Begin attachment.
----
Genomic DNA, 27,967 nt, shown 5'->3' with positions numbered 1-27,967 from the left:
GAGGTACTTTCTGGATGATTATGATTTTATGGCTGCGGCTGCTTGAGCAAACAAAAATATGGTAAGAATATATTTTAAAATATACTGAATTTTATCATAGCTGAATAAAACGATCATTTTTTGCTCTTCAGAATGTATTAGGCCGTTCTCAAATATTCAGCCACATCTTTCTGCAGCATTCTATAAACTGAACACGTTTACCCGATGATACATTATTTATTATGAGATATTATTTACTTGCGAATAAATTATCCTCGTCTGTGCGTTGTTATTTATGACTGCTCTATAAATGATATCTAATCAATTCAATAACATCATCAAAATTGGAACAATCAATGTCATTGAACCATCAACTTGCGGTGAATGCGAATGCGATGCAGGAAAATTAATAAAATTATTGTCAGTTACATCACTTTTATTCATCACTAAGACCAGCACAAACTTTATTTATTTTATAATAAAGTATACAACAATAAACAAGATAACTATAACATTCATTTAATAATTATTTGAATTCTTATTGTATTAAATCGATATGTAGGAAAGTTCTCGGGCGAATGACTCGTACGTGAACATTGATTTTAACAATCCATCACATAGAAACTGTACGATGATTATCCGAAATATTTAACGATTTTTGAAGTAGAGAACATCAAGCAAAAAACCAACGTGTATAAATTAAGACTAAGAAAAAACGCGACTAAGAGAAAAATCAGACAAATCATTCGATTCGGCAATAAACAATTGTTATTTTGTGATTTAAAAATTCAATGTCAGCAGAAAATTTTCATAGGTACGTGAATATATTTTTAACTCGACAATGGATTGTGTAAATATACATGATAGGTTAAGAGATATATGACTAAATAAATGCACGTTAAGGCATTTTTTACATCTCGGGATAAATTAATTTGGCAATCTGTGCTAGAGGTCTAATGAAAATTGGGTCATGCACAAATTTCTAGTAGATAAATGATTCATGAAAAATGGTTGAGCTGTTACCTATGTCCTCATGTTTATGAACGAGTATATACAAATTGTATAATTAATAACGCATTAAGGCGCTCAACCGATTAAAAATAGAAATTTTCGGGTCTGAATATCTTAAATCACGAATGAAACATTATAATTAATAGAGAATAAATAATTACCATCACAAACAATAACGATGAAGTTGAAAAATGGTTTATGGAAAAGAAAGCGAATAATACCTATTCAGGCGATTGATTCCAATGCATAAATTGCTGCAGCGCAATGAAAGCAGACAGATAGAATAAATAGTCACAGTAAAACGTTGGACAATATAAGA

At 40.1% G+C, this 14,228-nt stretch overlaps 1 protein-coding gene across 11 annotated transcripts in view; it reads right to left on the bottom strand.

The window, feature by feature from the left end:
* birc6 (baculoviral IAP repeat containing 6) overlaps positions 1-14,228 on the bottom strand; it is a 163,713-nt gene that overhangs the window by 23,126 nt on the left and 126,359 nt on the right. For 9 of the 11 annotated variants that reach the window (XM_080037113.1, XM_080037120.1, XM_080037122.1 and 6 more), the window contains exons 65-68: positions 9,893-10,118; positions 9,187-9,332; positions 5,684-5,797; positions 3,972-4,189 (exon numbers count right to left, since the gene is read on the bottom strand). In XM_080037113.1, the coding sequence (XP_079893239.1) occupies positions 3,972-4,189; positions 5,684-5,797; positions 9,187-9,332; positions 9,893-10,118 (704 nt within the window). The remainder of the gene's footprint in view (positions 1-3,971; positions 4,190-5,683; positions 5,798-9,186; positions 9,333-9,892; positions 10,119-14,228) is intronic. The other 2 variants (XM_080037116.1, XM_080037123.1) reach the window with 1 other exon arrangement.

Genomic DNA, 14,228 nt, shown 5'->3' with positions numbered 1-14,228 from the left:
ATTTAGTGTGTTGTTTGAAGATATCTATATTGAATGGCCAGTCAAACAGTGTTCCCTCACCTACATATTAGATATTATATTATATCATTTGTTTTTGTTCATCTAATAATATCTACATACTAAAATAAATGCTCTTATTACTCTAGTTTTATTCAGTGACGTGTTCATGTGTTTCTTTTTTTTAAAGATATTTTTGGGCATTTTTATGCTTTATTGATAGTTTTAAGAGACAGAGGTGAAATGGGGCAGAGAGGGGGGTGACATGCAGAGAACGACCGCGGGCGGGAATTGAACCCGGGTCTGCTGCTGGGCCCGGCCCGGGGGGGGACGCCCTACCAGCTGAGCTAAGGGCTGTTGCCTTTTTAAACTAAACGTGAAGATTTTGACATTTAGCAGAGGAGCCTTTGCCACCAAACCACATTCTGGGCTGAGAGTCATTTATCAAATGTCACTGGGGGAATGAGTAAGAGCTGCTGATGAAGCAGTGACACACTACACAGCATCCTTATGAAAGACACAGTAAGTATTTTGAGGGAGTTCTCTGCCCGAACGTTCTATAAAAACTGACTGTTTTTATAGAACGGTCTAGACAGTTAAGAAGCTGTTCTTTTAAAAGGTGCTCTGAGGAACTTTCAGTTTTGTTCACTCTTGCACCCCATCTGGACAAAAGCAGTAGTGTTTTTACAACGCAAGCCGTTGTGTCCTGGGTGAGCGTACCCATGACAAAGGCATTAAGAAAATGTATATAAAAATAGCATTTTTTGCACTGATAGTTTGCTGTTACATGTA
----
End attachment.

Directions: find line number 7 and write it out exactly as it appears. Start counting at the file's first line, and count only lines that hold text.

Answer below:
ATTTAGTGTGTTGTTTGAAGATATCTATATTGAATGGCCAGTCAAACAGTGTTCCCTCACCTACATATTAGATATTATATTATATCATTTGTTTTTGTTCATCTAATAATATCTACATACTAAAATAAATGCTCTTATTACTCTAGTTTTATTCAGTGACGTGTTCATGTGTTTCTTTTTTTTAAAGATATTTTTGGGCATTTTTATGCTTTATTGATAGTTTTAAGAGACAGAGGTGAAATGGGGCAGAGAGGGGGGTGACATGCAGAGAACGACCGCGGGCGGGAATTGAACCCGGGTCTGCTGCTGGGCCCGGCCCGGGGGGGGACGCCCTACCAGCTGAGCTAAGGGCTGTTGCCTTTTTAAACTAAACGTGAAGATTTTGACATTTAGCAGAGGAGCCTTTGCCACCAAACCACATTCTGGGCTGAGAGTCATTTATCAAATGTCACTGGGGGAATGAGTAAGAGCTGCTGATGAAGCAGTGACACACTACACAGCATCCTTATGAAAGACACAGTAAGTATTTTGAGGGAGTTCTCTGCCCGAACGTTCTATAAAAACTGACTGTTTTTATAGAACGGTCTAGACAGTTAAGAAGCTGTTCTTTTAAAAGGTGCTCTGAGGAACTTTCAGTTTTGTTCACTCTTGCACCCCATCTGGACAAAAGCAGTAGTGTTTTTACAACGCAAGCCGTTGTGTCCTGGGTGAGCGTACCCATGACAAAGGCATTAAGAAAATGTATATAAAAATAGCATTTTTTGCACTGATAGTTTGCTGTTACATGTA